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Asia Pac Allergy. 2013 January; 3(1): 29–34.
Published online 2013 January 30. doi:  10.5415/apallergy.2013.3.1.29
PMCID: PMC3563018

Paediatric anaphylaxis in a Singaporean children cohort: changing food allergy triggers over time

Abstract

Background

We have noticed changes in paediatric anaphylaxis triggers locally in Singapore.

Objective

We aimed to describe the demographic characteristics, clinical features, causative agents and management of children presenting with anaphylaxis.

Methods

This is a retrospective study of Singaporean children presenting with anaphylaxis between January 2005 and December 2009 to a tertiary paediatric hospital.

Results

One hundred and eight cases of anaphylaxis in 98 children were included. Food was the commonest trigger (63%), followed by drugs (30%), whilst 7% were idiopathic. Peanut was the top food trigger (19%), followed by egg (12%), shellfish (10%) and bird's nest (10%). Ibuprofen was the commonest cause of drug induced anaphylaxis (50%), followed by paracetamol (15%) and other nonsteroidal anti-inflammatory drugs (NSAIDs, 12%). The median age of presentation for all anaphylaxis cases was 7.9 years old (interquartile range 3.6 to 10.8 years), but food triggers occurred significantly earlier compared to drugs (median 4.9 years vs. 10.5 years, p < 0.05). Mucocutaneous (91%) and respiratory features (88%) were the principal presenting symptoms. Drug anaphylaxis was more likely to result in hypotension compared to food anaphylaxis (21.9% vs. 2.7%, Fisher's exact probability < 0.01). There were 4 reported cases (3.6%) of biphasic reaction occurring within 24 h of anaphylaxis.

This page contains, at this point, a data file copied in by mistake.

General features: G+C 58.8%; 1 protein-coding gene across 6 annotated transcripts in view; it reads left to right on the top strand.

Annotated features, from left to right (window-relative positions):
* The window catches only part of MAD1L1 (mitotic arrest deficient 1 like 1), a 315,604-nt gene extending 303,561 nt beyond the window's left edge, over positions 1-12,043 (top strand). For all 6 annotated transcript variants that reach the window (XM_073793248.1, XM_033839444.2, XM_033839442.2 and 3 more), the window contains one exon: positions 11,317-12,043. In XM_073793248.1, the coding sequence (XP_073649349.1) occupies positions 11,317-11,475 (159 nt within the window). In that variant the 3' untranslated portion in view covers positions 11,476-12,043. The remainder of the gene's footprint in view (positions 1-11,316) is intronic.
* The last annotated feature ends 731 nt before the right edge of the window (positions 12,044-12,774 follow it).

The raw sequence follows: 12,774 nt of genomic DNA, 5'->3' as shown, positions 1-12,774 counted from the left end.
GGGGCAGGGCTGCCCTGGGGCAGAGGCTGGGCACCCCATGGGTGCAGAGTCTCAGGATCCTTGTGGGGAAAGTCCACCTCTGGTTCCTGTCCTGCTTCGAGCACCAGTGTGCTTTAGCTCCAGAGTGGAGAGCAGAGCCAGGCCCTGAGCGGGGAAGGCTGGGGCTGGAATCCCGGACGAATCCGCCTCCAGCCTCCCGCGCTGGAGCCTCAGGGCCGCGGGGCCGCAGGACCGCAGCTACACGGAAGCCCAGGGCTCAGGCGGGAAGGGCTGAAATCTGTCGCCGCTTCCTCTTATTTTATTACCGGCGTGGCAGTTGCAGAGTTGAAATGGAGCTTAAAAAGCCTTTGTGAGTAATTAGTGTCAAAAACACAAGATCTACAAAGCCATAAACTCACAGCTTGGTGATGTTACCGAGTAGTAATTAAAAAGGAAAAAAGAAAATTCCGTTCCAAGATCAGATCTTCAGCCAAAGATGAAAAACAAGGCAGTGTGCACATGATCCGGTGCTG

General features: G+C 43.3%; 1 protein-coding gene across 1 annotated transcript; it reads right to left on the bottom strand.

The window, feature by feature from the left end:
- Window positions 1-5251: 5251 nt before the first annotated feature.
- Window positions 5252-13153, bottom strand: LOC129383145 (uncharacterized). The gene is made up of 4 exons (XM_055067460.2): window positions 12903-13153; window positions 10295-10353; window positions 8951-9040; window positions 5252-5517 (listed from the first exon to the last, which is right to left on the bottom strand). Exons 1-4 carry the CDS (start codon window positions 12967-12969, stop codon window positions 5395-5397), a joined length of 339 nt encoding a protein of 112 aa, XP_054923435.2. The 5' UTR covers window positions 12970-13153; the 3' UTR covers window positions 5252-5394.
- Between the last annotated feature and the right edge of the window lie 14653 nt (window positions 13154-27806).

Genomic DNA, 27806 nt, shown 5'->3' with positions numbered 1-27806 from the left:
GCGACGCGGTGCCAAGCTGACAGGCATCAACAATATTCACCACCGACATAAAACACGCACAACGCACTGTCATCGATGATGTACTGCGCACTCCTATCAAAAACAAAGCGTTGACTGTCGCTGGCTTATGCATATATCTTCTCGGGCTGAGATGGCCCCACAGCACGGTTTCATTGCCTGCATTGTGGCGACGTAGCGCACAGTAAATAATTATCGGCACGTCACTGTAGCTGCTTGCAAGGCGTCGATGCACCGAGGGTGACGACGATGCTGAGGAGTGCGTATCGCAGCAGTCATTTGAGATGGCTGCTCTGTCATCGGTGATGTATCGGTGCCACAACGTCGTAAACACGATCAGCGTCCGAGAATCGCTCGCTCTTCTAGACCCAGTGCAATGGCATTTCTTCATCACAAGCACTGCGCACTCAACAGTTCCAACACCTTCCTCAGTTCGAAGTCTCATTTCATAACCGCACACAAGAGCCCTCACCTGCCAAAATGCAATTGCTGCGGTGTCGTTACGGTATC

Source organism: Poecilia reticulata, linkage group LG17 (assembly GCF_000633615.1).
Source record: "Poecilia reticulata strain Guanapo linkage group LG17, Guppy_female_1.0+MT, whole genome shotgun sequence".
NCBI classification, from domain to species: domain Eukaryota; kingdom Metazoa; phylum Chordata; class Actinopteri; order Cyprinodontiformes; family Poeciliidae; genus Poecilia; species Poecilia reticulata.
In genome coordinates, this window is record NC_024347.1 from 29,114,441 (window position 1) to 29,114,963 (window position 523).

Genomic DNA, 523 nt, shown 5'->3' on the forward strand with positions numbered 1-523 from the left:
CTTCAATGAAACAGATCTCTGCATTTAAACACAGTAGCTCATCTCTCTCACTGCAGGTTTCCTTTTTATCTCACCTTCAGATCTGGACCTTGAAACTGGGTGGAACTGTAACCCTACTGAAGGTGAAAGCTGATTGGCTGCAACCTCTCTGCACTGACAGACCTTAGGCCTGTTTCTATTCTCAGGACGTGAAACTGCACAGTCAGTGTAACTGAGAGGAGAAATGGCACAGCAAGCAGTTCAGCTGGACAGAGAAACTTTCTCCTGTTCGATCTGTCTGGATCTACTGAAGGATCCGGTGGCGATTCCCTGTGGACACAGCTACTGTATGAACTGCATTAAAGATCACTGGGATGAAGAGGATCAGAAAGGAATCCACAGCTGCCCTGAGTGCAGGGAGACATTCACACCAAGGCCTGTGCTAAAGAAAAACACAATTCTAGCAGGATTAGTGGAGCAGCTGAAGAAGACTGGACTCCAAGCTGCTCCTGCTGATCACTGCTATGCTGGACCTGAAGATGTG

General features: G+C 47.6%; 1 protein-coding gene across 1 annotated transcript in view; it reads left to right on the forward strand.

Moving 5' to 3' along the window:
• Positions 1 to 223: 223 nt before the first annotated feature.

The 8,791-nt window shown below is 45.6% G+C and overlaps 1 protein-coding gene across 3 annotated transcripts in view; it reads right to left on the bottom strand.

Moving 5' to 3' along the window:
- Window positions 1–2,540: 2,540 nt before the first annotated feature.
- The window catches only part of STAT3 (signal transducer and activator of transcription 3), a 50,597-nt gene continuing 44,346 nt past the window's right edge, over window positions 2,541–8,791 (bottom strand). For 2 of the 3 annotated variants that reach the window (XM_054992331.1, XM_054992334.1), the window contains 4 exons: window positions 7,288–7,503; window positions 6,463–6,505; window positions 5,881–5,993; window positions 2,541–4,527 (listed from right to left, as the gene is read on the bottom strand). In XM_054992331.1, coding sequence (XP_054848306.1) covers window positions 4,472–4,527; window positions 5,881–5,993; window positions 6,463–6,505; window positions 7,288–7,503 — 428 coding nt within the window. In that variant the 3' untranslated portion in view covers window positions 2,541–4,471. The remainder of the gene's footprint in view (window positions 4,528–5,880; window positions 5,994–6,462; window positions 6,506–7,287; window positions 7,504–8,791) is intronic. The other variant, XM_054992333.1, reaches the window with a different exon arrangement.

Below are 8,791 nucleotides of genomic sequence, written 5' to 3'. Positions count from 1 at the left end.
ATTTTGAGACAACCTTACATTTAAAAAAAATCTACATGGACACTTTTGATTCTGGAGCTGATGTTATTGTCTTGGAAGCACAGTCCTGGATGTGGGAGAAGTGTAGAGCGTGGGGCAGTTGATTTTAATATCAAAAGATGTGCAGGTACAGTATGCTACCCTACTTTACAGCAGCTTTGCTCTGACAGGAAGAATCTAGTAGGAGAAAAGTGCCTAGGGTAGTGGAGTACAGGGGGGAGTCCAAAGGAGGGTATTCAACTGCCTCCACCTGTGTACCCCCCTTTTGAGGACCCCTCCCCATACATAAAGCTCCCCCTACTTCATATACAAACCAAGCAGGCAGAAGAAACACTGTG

Conclusion

Food anaphylaxis patterns have changed over time in our study cohort of Singaporean children. Peanuts allergy, almost absent a decade ago, is currently the top food trigger, whilst seafood and bird's nest continue to be an important cause of food anaphylaxis locally. NSAIDs and paracetamol hypersensitivity are unique causes of drug induced anaphylaxis locally.

Keywords: Anaphylaxis, Drug allergy, Food allergy, Paediatrics

INTRODUCTION